Q. And Luke is a bit of a question mark. In your mind, you talk about these next two weeks and forward, how do you look at the importance of it? And can you allow yourself to be just outside and rely on a pick from Nick, given your form at the British or the fact that you've only got one cap, or how do you look at that?
IAN POULTER: I mean, I've looked at all the scenarios last week to see where it moved me. It put me in a great position. It moved me from fairly well down that list to right in contention. I'm Â£25,000 out of the Order of Merit position. I've been into fifth place. I'm 20 World Ranking points out of making the side automatically off of the world list. I know all the different permutations.
Have I done enough to get a pick? That's not for me to say. All I know is that the next two weeks are really important to play good golf. These next two weeks means not only do I earn points on our Order of Merit list, I also earn points on the world list, and that can help me on both sides.
My schedule after the next two weeks will probably be FedExCup, which obviously doesn't count on the European Tour Order of Merit list. So these next two weeks are very important to play good golf and move up both lists. And then I'm going to have to take a rain check after the U.S. PGA and see where we stand on both lists there to try and make the side.
There's so many different permutations at the minute, obviously not just for me but for Nick, to see his players play well in the next few weeks. I've got five tournaments left to make a stand to try and make the side automatically, and that's what I want to do. I don't want to rely on a pick. I don't want to put any pressure on Nick. Nick is going to have enough pressure as it is without me telephoning in before a pick.
Q. Your plan is to stay on this side for the FedEx stuff early?
IAN POULTER: At the minute, yes. At the minute, yes, but things might change. We don't know. There's two big weeks coming up which I can then obviously review after Sunday of the U.S. PGA and see where we stand then.
Q. You mentioned Â£25,000 behind. Isn't the points based in Euros?
IAN POULTER: Okay, â‚¬35,000 or $50,000.
Q. You still compute things in your mind as pounds?
IAN POULTER: Yeah, pounds sterling, I can do it either way, $50,000 or â‚¬35,000.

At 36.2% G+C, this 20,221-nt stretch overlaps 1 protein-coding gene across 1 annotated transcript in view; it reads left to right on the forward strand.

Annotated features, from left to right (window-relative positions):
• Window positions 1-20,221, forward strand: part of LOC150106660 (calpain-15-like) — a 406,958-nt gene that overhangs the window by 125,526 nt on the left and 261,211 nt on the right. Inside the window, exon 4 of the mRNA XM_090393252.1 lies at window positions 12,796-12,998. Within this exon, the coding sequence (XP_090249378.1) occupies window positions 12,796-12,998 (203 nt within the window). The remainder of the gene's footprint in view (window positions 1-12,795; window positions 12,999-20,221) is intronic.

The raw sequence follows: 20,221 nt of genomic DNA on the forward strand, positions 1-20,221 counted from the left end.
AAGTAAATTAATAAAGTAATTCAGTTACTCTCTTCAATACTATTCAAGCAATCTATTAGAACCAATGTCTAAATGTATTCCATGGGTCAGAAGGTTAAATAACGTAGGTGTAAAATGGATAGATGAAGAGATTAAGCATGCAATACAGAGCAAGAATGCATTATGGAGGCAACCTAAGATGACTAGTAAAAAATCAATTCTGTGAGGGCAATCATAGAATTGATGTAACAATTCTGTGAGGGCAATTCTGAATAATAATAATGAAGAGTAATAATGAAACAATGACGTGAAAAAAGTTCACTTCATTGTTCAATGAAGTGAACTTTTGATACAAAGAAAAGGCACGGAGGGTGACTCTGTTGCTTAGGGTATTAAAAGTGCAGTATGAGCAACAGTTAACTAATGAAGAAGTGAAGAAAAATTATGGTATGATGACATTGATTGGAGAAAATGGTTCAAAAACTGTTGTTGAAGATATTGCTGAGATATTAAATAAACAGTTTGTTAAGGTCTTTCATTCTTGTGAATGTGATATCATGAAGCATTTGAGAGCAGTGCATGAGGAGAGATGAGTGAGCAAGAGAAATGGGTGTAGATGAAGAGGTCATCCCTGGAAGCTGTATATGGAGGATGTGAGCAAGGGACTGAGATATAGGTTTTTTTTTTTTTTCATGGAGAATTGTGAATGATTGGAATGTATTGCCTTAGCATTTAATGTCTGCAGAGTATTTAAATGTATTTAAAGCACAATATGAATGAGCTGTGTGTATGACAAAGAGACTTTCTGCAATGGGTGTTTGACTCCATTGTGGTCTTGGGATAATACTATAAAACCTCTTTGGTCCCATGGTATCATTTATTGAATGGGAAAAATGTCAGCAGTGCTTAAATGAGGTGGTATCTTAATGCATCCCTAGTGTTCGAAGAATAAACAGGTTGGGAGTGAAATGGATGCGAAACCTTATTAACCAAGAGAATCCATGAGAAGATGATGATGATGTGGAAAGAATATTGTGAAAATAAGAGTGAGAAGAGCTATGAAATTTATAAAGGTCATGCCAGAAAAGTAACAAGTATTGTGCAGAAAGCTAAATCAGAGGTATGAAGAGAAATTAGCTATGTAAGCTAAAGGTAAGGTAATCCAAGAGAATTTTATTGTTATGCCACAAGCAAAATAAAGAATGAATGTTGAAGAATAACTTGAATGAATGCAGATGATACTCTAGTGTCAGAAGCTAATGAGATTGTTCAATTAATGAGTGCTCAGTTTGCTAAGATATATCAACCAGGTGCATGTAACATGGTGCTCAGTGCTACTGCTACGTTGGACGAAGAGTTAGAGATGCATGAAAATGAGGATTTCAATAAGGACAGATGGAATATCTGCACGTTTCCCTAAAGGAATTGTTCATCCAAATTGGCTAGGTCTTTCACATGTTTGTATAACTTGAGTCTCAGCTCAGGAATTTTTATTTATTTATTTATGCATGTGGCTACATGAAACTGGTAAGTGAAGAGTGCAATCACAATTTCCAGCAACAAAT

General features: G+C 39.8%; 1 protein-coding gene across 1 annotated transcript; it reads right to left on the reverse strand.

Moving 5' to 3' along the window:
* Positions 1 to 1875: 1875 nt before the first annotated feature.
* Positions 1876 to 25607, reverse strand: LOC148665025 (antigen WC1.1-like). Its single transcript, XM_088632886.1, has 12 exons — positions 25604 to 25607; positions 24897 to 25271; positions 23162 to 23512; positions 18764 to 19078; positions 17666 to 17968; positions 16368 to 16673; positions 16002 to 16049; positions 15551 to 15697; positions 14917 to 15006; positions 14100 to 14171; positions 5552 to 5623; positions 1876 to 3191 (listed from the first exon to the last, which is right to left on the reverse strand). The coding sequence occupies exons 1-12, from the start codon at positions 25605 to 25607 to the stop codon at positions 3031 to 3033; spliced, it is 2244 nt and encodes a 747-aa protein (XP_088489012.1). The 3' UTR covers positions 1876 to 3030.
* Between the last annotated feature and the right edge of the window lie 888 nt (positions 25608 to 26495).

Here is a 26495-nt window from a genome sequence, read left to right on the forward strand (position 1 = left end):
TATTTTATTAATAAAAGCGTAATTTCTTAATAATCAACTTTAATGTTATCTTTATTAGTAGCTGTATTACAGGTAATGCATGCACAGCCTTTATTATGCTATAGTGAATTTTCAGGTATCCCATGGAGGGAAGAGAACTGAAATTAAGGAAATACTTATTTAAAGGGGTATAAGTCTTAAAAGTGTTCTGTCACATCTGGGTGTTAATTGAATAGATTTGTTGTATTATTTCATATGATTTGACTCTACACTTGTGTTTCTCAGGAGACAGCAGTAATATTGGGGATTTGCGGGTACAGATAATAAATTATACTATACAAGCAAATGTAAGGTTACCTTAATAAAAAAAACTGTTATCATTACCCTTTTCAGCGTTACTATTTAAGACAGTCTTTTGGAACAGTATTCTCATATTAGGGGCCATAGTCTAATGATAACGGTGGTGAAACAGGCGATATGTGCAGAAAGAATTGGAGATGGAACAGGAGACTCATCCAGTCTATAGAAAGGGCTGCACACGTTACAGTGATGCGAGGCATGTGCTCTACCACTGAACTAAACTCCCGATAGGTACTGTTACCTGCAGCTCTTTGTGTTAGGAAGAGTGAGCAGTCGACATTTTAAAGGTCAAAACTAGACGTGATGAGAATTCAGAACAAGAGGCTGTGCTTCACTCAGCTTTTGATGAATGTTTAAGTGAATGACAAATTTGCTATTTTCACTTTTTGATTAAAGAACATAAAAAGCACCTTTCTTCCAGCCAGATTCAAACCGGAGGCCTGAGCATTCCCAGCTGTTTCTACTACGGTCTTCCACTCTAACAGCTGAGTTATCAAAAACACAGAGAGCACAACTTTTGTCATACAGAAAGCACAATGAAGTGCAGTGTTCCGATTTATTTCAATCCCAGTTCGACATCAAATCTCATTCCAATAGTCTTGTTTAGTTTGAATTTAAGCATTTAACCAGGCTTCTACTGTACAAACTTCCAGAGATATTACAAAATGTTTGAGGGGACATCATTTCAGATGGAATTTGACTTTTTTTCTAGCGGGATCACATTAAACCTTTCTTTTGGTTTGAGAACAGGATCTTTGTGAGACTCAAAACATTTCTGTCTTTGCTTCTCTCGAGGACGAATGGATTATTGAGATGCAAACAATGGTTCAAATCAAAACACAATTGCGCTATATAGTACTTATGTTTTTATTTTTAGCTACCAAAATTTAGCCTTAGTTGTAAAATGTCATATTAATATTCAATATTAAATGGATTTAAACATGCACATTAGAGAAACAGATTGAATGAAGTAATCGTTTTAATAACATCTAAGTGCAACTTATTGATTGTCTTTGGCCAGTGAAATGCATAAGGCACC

Q. Either way we're getting killed. I was just curious what your first recollection was of Faldo. How old were you?
IAN POULTER: I was 15 working in a pro shop when he come to open the pro shop at the golf course where I was working at at the time as a part-time worker, and he was world No. 1 at the time. Yeah, he was someone that grew up 15 minutes from where I lived, so yeah, he was certainly someone that I looked up to and certainly was a great role model.
I think he'll be a great captain. He will do a very good job.
Q. Name of the club where you were working?
IAN POULTER: That was at the time Jack O'Lakes in Hitchin.
Q. Did he ring you up after the Open?
IAN POULTER: I sent him a text message and then he rung me straight afterwards.
Q. Text message saying?
IAN POULTER: Just sent a message (laughter). Yeah, he rung me up and congratulated me and said well played. I spoke to him earlier in the week obviously, and he said to me, come on and make a decent push and play well over the next few weeks. Obviously I was at the dinner where he obviously told Paddy to pull his finger out, and he obviously did a good job of that, and I didn't do too bad a job of moving up, as well.
Q. I know you've got these two weeks, but it sounds like you're open to having to make changes to your schedule if it's going to make a difference.
IAN POULTER: I want to make the side, so if I have to, then I will certainly look at what needs to be done to try and make the side. I'd like to stay in one place so I don't have to be channel hopping, which is not going to be the best for jet lag. So if I can play well over the next two weeks then certainly I won't have to be flying back home and back for Ryder Cup. I can stay on this side of the pond and feel fresh and do the right practice and be fresh to be as good as I possibly can for the Ryder Cup.
But I guess at times you have to look at it and do what you need to do to make the side sometimes. But that's why these two weeks are very, very, very important, to play well and be in the side without having to go back home.
RODDY WILLIAMS: Ian, thanks very much for your time. Good luck this week.
End of FastScripts